So this past weekend, Em and I got in line to see “The Amazing Spider-Man 2”. We had originally been going to see “Moms Night Out”, but it wasn’t playing in our wee city, so Spidey was a last minute choice. I hadn’t heard great things about it, but it’s a superhero movie where things were going to blow up, so it was my substitute suggestion to Em.
I did not see “The Amazing Spider-Man”, starring Andrew Garfield as Peter Parker/Web Head and Emma Stone as Gwen Stacey. I’m not a big comic book gal, and trying to get a sitter for the kids was rough at the time, so I let it blow by. Turns out it was a good thing I saved my money; although the film did well at the box office, it was universally panned as flat and brooding, trying to be too much like a like a heavy character study rather than a light, fun romp.
Not so much with its sequel, thankfully.
Now, I grew up with Sam Raimis’ take on Spider-Man, the ones with Toby McGuire as Peter and Kirsten Dunst as Mary Jane Watson, his love interest from the comics. J. K. Simmons as J. Jonah Jamieson stole every scene he was in. I really liked the first one. It was funny and interesting, and I thought the Green Goblin was pretty cool. The special effects seemed good, and oh, my God — it had James Franco as Harry Osborne. The second film was, well, meh, and the last one just really sucked ass. The character of Peter Parker became kind of a douche, Dunst looked bored, and it had a weak plot. Yet another reason to pass on “The Amazing Spider-Man” when it rolled into town.
But I liked this second one. Like I said, I can’t compare it to the first one, having never seen it, but as a stand-alone film, it works quite well. Before I go any further — SPOILER ALERT!!
Really, the only thing you need to know going in is that Peter Parker promised Gwen’s dying father (played by Denis Leary), who had figured out his alter ego, that he would stay away from Gwen in order to keep her safe. At the start of this second film, he has not been keeping his word. Recap of the plot: Max Dillon (Jamie Foxx), a bullied and loner employee of Oscorp (owned by Dane De Haan as Harry Osborne, not Leonardo Di Caprio, despite the strong resemblance), has an industrial accident that turns him in to Electro, a villain determined to take out Spidey because he feels betrayed by the web slinger from an earlier interaction. Joining forces with Electro is Peter’s childhood friend, Harry, who is suffering from some complicated sounding genetic disease that causes skin lesions, turns him green, and will eventually kill him. Harry sought out Spider-Man to ask if he would give some of his blood to the terminally ill man in an attempt to cure him, and Spider-Man, who has learned more about his origins over the course of the film, turns him down, afraid of what his augmented blood will do to his best buddy. Harry’s now out for revenge against the superhero “fraud” and even against Oscorp, whose board has ousted him and turned him out on the street. There’s some neat-o CGI and fights, some chuckles, and an emotional ending that left me a bit choked up as I reached for my watered down Coca-Cola.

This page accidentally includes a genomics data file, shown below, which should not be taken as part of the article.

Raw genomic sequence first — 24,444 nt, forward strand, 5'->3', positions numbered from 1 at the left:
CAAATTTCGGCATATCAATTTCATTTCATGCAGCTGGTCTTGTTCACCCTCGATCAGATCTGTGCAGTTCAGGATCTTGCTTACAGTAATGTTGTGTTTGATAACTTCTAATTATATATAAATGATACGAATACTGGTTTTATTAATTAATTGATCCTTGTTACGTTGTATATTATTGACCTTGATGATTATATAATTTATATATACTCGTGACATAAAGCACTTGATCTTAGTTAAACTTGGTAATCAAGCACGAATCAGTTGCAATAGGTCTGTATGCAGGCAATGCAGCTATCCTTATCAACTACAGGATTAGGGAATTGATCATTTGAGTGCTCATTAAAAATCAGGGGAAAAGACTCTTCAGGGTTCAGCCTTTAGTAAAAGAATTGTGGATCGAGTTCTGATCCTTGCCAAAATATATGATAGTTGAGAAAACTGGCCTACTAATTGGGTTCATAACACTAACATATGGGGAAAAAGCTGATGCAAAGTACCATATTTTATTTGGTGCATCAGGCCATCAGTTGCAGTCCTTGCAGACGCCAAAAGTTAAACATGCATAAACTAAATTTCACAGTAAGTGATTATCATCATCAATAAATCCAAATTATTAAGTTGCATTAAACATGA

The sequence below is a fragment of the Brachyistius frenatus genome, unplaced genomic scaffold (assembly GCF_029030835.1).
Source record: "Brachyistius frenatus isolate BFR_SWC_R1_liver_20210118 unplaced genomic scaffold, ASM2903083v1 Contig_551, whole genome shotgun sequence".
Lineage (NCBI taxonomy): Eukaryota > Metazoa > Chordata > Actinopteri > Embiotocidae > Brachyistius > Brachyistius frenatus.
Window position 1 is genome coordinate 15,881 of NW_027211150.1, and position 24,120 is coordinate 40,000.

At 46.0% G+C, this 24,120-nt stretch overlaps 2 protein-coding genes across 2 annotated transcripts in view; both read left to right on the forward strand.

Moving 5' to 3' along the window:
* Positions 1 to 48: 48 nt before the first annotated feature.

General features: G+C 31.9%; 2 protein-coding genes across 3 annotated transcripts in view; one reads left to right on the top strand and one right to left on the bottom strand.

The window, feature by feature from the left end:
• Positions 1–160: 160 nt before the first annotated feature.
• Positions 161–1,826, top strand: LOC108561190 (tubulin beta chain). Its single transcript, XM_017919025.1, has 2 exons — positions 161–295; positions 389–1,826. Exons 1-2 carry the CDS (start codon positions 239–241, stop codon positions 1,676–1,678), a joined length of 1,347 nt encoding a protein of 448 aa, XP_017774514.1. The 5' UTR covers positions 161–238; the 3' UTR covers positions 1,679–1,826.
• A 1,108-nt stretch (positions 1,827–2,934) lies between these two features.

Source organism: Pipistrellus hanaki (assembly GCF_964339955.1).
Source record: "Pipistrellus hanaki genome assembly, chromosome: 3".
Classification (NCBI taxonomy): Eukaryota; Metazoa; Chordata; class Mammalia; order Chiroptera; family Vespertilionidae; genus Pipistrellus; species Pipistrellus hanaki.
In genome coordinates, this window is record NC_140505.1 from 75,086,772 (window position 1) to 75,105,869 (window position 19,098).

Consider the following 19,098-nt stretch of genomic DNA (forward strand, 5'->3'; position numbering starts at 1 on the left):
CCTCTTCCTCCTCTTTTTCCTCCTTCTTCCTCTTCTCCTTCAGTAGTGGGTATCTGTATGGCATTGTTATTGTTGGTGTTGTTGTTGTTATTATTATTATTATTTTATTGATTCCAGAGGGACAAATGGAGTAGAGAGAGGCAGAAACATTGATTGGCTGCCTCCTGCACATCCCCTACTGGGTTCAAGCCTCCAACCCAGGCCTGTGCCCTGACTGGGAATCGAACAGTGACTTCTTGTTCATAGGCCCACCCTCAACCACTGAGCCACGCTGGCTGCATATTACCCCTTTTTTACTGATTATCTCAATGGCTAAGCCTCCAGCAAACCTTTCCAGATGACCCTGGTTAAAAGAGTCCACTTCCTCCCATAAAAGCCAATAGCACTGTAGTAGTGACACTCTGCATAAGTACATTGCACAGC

And that’s just a brief overview.
There’s a lot going on in this movie. The relationship between Gwen and Peter. Electro’s story. Harry’s story. Peter’s search for the truth about his parents. Whew. But if you can wade through that, it’s not a bad way to spend a Friday night. I really liked Andrew Garfield and Emma Stone — they just worked for me. They are super cute together, and I buy Garfield as both Peter and Spider-Man. Gwen is a bit too much of a convenient genius for my taste, but I like how Stone plays her. De Haan is okay, I guess, giving us his best tight smiles and lets us see the anger that bubbles just below the surface in every scene he’s in. Even Jamie Foxx, not my fave despite his Oscar, does alright as Electro, even though I like him better as Max.
So, all in all, not as good as the first Raimi Spider-Man, but better than the second. If you’re looking for some escapism with a PG rating (although the violence made me wonder what the MPAA was smoking when they rated the thing), give it a shot.
Eight popcorn bags out of ten.